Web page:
As expected, Deputy Prime Minister and Finance Minister Taro Aso has backtracked over recent statements he made, saying what he said led to a misunderstanding and so he is taking back his use of the Nazi government when talking about the proposed amendments to the Japanese Constitution. The Japanese government was also quick to distance itself from the statements of Aso, who has made sarcastic and controversial statements that have gotten him into trouble before.
“It is clear from all my remarks that I have an extremely negative view of the events involving the Nazis and the Weimar constitution,” Aso remarked. But he was still apologetic that he even had to mention the Nazis when talking about constitutional changes. He was quoted earlier this week as saying that Japan should learn from the tactics of the German government when they quietly changed their Weimar constitution to the Nazi German constitution. His recent statement is an apology for causing this misunderstanding, clarifying that what he was trying say was to have discussions about amending the constitution in a “calm environment”, but admitting that the Nazi example was a bad comparison.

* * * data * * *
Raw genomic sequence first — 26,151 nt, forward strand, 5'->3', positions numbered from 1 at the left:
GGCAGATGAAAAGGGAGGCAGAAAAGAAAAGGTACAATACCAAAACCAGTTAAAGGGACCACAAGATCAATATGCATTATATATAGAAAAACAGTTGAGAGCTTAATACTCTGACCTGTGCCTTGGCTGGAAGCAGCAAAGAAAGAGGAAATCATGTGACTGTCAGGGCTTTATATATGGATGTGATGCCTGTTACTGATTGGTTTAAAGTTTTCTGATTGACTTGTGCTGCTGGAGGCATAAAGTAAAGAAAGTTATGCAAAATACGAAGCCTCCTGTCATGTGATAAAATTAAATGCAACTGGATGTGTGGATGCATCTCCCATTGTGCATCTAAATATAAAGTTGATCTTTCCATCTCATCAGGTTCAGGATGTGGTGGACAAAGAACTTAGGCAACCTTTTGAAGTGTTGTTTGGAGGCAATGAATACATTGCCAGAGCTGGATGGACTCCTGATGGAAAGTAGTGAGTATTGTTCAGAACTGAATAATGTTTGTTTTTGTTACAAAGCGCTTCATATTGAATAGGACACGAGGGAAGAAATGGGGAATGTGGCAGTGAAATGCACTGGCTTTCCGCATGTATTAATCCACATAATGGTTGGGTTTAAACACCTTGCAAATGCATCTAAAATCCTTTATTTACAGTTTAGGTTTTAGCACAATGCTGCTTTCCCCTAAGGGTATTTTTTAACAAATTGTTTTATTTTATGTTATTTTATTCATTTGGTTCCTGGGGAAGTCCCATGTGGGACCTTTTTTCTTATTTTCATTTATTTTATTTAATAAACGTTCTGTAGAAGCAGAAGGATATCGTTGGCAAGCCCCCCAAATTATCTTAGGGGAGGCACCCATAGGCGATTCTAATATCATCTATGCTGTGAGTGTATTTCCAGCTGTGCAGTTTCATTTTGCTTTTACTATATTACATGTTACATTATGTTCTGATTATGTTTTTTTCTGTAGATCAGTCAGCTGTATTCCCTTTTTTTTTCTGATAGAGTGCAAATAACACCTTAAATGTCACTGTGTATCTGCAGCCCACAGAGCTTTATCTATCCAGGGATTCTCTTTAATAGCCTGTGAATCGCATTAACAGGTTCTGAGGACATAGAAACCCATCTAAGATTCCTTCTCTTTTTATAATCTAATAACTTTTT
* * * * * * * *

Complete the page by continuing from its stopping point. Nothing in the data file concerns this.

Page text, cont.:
He has faced a barrage of criticism from different governments and organizations for using that example, with South Korean foreign ministry spokesman Cho Tai-young saying his remarks “obviously hurt many people”. U.S.-based Simon Wiesenthal Center, a Jewish human rights group, said that the only lesson people should learn from the Nazis is “how those in positions of power should not behave.” They have also asked Aso to clarify his remarks. Meanwhile, Chief Cabinet Secretary Yoshihide Suga clarified that the government would not in any way look at the Nazi government in a positive light. But he also acknowledged Aso’s apology and retraction of the statement, saying this is a matter he would have to personally respond to.
[ via Wall Street Journal ]